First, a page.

A slipped disc is also called a herniated or prolapsed disc – and it can cause a lot of pain. Discs themselves are soft cushions of tissue between each vertebrae. The jelly-like centre (nucleus) of each disc is soft, but enveloped by a tougher substance called the annulus. Their job is to be shock absorbers. If some of that nucleus gets pushed out through a tear in the annulus, it can press against the sciatic nerve and cause pain radiating down the left leg and into the foot. Other symptoms include numbness, pins and needles and weakness. You may even find that your foot drags as you walk due to pressure on the sciatic nerve. Not all slipped discs cause symptoms though – some people aren’t even aware that they have a problem. About 40% of people have a disc bulge and no pain.
What causes a slipped disc?
In most cases, the process of wear and tear on your discs is what makes them vulnerable to rupture. This is called ‘disc degeneration’ and is part of the ageing process. The discs lose some of their water content as we age, which makes them more prone to protruding or bulging. Other causes might be twisting and lifting heavy objects, while weak muscles caused by a sedentary lifestyle will fail to support the joints of your back. Being overweight at any age adds strain to the body and the discs are then strained by having to support additional weight.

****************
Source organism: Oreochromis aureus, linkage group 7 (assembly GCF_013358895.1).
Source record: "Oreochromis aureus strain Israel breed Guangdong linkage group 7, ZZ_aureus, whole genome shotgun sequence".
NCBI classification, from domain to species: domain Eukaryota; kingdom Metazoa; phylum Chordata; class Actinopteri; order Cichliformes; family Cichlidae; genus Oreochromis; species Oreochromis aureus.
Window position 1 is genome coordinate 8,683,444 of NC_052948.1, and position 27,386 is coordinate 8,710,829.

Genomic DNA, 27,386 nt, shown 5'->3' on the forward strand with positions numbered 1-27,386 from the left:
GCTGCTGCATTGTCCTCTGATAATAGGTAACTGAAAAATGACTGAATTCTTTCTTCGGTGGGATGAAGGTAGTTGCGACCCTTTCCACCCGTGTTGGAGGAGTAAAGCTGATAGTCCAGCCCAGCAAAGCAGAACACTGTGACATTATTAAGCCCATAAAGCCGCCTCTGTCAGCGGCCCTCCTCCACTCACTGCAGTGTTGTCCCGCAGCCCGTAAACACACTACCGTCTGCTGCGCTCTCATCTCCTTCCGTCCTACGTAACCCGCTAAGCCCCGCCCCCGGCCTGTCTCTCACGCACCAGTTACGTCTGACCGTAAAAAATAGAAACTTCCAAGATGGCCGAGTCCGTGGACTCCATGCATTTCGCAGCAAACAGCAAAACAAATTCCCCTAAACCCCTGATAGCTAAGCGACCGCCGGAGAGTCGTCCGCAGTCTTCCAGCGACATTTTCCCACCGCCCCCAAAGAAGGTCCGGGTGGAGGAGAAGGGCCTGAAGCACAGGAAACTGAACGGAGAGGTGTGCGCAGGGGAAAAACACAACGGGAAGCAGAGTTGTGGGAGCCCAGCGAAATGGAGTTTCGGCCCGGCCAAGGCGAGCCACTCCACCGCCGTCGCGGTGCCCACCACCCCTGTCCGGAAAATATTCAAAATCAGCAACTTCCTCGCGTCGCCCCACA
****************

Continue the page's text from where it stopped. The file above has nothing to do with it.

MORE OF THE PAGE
Other treatment options for a slipped disc may include:
Pain medication: Over-the-counter pain killers or nonsteroidal anti-inflammatory drugs (NSAIDs), can help reduce pain and inflammation.
Physiotherapy: Our physio can design a customised exercise program to help improve strength, flexibility, and range of motion in the affected area.
Spinal injections: Steroid injections into the affected area can help reduce inflammation and relieve pain but NICE does not recommend them due to lack of evidence of effectiveness.
Surgery: In severe cases, surgery may be necessary to remove the damaged disc and stabilise the spine.
Do discs get better on their own?
It is possible to improve without any physical interventions and most people feel better after about six weeks. On the other hand, an untreated severe slipped disc can lead to permanent nerve damage. In rare cases, the bulge can cut off nerve impulses to the cauda equina nerves in the lower back and legs, which can then affect bowel and bladder control. In other cases, compression of nerves by the slipped disc can cause a loss of sensation in the inner thighs, the back of the legs and round the rectum. It’s better to get yourself checked out.
If you’re worried about a slipped disc, come and see us for a check-up.